Give or take a little Kentucky windage, the current standardized tests being bought with billions of tax dollars, to allegedly metrically gauge manufactured recall and goad teachers, violate virtually every caveat of these standards.  To add insult to injury, the testing, to the extent it is transparent, appears to violate most of the caveats articulated for test design specified by the psychometric literature.  In any discussion of that testing to date, we have yet to hear which theory of measurement, if any, has been used to create the test items:  Item Response Theory, Item Characteristic Curve Theory, Latent Trait Theory, Rasch Model, 2PL Model, 3PL Model, the Birnbaum Model, or just some teaching professionalism; all of the above; none of the above?  Listening...

In fact, we don’t know how these tests are being conceived, or who is by indirection calling out what has become sadly de rigueur by state for all subject matter to be tested, hence learned?  If this is a “black box,” who is defining learning in US public K-12 schools, with what logic, with what purpose, with what demonstrated expertise, and by what authority?  Is the game to support our uncontrolled text/test oligopoly of barely visible corporate profit machines, manipulating both what they with uncertified portfolio declare to be knowledge, then enforcing that omniscience by also writing its tests?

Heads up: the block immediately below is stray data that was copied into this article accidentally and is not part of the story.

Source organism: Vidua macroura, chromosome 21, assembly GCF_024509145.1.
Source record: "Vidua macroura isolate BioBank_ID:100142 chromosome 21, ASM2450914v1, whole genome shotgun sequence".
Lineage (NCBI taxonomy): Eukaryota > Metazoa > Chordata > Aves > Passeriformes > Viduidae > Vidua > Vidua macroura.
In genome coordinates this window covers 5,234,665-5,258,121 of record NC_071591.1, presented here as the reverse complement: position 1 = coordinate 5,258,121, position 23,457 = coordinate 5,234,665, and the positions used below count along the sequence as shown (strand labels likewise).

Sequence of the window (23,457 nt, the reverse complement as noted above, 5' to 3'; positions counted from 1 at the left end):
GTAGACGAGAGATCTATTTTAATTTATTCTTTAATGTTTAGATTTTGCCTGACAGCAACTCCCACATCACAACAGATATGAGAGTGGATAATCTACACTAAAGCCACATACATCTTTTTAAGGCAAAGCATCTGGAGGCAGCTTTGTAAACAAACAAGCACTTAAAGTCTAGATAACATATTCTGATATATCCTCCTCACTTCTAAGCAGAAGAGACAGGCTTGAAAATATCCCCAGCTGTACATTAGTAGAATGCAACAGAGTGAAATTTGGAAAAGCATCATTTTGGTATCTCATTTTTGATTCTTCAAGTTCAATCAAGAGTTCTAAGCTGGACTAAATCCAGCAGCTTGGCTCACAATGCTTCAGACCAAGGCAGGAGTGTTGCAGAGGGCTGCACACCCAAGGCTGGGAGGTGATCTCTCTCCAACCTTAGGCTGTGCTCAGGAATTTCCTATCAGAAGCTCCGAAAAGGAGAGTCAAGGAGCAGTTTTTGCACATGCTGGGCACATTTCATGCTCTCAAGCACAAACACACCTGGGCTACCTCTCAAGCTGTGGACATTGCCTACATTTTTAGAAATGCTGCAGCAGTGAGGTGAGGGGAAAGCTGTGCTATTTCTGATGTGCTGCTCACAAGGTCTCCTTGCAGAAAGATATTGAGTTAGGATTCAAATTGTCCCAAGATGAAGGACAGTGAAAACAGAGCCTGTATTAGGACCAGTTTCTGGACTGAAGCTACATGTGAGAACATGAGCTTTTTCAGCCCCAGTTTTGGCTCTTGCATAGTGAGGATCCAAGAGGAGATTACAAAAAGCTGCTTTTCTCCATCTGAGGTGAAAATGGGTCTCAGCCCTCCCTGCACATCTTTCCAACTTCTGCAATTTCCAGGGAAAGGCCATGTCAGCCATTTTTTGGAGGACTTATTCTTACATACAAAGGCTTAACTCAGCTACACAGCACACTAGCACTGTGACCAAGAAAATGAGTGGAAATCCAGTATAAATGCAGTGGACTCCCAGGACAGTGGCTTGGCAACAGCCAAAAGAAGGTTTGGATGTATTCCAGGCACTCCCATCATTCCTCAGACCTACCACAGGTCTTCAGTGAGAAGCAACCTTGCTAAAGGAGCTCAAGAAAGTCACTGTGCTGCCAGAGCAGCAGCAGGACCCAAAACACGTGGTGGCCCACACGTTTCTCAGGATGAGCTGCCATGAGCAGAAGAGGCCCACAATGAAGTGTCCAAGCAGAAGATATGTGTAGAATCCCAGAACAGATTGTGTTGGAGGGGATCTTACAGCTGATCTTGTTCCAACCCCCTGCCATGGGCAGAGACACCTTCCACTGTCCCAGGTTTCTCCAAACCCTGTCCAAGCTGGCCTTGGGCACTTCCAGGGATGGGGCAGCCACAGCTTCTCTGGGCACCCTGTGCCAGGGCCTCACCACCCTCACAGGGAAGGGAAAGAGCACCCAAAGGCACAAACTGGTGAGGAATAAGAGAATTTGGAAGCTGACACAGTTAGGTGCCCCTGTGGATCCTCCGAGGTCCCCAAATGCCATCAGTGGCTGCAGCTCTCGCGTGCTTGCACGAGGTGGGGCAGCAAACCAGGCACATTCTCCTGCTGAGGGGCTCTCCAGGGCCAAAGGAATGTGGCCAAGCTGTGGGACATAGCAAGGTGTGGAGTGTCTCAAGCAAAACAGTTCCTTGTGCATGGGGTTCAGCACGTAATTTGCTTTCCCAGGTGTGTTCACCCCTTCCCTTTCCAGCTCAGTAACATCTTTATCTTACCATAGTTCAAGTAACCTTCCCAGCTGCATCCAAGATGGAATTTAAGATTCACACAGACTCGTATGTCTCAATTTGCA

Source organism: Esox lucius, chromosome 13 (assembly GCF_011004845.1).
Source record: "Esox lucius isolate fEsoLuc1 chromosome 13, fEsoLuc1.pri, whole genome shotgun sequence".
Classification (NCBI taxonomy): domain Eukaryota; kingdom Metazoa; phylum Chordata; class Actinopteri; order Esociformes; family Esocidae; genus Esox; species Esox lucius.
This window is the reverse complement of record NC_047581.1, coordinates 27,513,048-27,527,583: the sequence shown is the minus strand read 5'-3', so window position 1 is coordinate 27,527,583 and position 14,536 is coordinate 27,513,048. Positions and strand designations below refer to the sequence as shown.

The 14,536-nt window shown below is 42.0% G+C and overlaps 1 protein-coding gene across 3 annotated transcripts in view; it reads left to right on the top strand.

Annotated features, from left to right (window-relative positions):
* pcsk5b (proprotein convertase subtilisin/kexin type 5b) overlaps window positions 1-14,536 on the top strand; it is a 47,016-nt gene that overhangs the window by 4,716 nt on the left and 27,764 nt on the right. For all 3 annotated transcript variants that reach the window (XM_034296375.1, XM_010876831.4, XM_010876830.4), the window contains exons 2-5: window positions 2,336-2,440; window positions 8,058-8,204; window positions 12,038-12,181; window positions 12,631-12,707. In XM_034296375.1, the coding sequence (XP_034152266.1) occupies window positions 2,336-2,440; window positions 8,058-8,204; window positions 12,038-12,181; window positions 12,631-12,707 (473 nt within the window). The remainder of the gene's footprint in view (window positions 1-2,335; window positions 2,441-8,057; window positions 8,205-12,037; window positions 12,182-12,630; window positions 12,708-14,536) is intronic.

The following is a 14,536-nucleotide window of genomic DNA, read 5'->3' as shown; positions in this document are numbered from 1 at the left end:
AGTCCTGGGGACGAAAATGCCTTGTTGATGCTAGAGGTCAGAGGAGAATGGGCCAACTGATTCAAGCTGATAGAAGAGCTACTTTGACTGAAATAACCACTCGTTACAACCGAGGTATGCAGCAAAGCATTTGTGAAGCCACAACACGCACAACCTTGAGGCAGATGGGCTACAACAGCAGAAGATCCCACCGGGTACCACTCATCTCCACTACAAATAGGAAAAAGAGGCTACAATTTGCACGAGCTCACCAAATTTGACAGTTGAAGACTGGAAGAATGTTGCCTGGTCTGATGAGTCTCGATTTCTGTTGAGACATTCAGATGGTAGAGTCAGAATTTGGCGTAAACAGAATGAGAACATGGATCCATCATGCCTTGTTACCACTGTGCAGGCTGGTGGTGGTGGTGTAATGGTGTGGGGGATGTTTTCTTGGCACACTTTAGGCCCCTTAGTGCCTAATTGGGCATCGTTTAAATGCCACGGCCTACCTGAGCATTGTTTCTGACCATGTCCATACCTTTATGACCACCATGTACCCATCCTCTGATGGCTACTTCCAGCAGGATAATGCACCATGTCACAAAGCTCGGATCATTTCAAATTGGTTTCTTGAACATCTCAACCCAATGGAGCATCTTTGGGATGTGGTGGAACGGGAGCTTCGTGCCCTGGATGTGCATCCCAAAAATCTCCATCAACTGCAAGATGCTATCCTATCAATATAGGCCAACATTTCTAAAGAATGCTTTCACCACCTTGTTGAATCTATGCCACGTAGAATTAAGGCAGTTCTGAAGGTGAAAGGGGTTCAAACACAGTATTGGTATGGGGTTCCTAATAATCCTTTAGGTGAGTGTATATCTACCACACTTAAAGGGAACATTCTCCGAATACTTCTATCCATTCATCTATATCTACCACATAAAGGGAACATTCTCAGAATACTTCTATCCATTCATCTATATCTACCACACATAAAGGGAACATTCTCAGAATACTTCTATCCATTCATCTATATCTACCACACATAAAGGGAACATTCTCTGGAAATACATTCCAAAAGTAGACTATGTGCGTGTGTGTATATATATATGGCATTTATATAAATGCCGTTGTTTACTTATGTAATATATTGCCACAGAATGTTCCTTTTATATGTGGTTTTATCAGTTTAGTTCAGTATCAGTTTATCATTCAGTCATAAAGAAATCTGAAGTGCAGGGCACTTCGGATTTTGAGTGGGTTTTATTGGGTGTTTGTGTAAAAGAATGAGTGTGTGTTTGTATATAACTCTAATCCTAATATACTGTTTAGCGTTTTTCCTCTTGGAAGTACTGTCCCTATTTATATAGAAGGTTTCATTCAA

If so, fools are determining the contents of US public K-12 education.

A small part of the above puzzle was addressed in an April 27 post to The Washington Post’s “The Answer Sheet,” “Pearson and how 2012 standardized tests were designed.”  It is only a partial answer, but on its face already a basis for challenging the entire standardized testing strategy underpinning alleged but seriously flawed reform.